With two weeks to go, the final pieces seem to be coming together. But none of that matters until Signing Day.

 

 

DaVaris Daniels to enter NFL Draft

Taylor Richards, DaVaris Daniels
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Star-crossed Notre Dame wide receiver DaVaris Daniels‘ career with the Irish is over. After two seasons and two significant academic suspensions, Daniels decided to forgo any additional eligibility he has at the college level and turn professional.

Daniels is one of 74 players to officially declare early for the draft, joined by receivers Nelson Agholor, Amari Cooper, Stephon Diggs, George Farmer, Devin Funchess, Dorial Green-Beckham, Deontay Greenberry, Chris Harper, Breshad Perriman, Jaquel Pitts and Jaelen Strong.

(That list is filled with names Irish fans should know.)

Last we saw Daniels on the football field, he was the team’s second-leading receiver in 2013, scoring seven touchdowns and hauling in 49 passes for 745 yards in a redshirt sophomore season that was plagued by injury. But that season ended on a down note, with Daniels finding out he was academically ineligible from the university for the spring semester.

After sitting out last spring, head coach Brian Kelly still called Daniels the team’s No. 1 receiver, and expected big things from him as he returned for summer session. But Daniels never saw the field again, caught up in the academic dishonesty suspension that ended four players seasons and kept Eilar Hardy out for the majority of 2014.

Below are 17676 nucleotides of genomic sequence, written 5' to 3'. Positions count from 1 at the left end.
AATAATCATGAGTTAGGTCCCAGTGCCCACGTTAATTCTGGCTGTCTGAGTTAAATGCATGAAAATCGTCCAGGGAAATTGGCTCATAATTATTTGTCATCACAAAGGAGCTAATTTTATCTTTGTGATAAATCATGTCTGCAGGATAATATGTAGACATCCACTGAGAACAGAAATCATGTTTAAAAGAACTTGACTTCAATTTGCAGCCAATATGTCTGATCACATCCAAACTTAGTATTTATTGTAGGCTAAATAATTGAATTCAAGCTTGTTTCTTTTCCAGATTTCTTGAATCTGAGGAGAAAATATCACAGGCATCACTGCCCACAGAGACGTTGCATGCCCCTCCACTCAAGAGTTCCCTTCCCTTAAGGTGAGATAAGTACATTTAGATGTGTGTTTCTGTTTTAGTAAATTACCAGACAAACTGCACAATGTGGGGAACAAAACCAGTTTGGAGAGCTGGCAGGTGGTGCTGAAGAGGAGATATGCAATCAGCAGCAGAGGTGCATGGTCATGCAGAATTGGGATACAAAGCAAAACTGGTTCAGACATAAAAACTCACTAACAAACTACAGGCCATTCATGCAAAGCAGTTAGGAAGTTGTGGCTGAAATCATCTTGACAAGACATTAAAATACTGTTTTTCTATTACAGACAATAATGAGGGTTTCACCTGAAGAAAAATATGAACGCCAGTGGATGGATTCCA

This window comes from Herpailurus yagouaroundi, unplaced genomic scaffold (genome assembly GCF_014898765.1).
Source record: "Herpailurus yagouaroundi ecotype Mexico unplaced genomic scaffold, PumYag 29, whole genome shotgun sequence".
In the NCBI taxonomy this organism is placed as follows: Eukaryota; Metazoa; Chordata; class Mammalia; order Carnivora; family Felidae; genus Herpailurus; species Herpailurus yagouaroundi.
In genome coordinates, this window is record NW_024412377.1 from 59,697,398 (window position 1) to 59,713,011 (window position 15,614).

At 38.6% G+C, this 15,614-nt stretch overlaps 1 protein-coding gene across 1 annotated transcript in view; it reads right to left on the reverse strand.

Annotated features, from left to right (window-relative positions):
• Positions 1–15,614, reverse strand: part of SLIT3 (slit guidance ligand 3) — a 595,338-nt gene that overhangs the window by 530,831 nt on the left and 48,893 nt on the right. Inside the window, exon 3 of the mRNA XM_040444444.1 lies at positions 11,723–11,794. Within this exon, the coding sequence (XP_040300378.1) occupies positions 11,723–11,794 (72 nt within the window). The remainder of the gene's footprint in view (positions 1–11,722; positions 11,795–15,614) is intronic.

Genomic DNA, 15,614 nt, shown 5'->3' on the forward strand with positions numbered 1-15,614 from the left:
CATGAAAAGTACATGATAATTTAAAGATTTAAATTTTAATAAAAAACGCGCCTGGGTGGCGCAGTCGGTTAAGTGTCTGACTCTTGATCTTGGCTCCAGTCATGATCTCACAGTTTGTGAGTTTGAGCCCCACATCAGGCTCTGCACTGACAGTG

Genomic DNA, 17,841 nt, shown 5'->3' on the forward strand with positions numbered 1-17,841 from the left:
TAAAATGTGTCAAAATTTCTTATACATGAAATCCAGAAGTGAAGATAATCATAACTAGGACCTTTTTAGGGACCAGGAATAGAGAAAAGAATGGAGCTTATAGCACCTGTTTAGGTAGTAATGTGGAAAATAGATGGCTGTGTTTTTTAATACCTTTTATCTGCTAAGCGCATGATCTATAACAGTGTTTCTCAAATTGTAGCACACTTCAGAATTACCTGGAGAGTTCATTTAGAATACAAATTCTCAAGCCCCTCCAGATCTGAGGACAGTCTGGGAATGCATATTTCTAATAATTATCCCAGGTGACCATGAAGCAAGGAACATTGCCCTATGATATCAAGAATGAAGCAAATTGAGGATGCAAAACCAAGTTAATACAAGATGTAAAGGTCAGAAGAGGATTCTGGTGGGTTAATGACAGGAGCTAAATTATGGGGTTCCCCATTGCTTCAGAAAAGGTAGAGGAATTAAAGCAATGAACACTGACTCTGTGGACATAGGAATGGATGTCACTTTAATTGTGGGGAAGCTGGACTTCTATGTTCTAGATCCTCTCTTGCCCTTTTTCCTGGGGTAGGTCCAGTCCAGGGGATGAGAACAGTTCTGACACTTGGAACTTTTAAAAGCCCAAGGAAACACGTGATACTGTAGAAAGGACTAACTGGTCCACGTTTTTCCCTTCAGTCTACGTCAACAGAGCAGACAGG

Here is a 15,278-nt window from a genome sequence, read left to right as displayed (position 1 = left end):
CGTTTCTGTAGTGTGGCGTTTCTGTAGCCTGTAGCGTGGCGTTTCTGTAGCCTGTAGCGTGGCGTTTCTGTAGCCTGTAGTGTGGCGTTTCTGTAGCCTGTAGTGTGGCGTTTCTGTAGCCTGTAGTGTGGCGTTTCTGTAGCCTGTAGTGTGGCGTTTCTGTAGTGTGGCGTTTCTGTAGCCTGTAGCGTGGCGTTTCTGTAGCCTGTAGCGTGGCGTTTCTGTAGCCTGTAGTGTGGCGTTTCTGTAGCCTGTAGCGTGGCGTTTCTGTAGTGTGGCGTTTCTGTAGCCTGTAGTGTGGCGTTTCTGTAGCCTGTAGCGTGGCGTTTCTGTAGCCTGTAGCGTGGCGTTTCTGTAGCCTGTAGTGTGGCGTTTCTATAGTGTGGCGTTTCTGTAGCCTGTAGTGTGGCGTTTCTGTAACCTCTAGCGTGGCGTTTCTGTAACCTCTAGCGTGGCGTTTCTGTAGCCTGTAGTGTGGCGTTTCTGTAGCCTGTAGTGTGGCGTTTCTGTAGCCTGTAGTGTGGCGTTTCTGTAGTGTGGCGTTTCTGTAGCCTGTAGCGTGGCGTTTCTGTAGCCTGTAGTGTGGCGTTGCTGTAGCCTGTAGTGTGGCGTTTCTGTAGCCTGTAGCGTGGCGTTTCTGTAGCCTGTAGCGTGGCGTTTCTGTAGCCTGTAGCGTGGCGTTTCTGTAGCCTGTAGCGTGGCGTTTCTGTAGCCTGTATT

Daniels weighed a return to college football — exploring options to return to Notre Dame and likely examining other schools as well. Sports Illustrated’s Brian Hamilton reports via Twitter that the additional semester suspension and grade adjustments for forfeited classes made eligibility for 2015 no sure thing.

Neither is Daniels’ draft stock. A physically gifted athlete, we’ve only seen a glimpse of that talent on the football field.

While a strong performance in a one-sided BCS title game as a redshirt freshman might count as his best game film (or a big night against Purdue in 2013), Daniels will need to be a workout warrior to find his way up draft boards.

Daniels has reportedly signed with agent Hadley Engelhard. Most expect him to be a late-round pick.

After being the lone player to remain vocal on social media throughout the lengthy suspension process during the season, Daniels took a philosophical approach to the news today, saying on Twitter, “There are no wrong turnings. Only paths we had not known we were meant to walk.”

Kelly hits the recruiting trail to bring back Stanley and Day

Notre Dame v Syracuse
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Say this for Brian Kelly. He learns from his mistakes.

And after losing Stephon Tuitt and Troy Niklas after just three seasons in South Bend, Notre Dame’s head coach made sure he had a final say before Ronnie Stanley and Sheldon Day made their stay-or-go decision.

Kelly hit the road over winter break to make sure his best two seniors understood how badly the Irish coaching staff wanted them to return next season, and — just as important — how it would be in their best interest to do so.

Fox Sports’ Bruce Feldman has more, including quotes from Kelly on the recruiting trips the Irish head coach — and a caravan including assistant coaches and athletic director Jack Swarbrick — took to both Stanley and Day’s homes.

“I’ve had great success keeping Michael Floyd here, keeping Tyler Eifert here, keeping Manti Te’o here and then last year I was disappointed about one of our players not staying,” Kelly told Fox Sports. “I was not going to leave it up to fate anymore that somebody would understand from my perspective that you should stay for these reasons. I was gonna get on the road and make sure we did this.”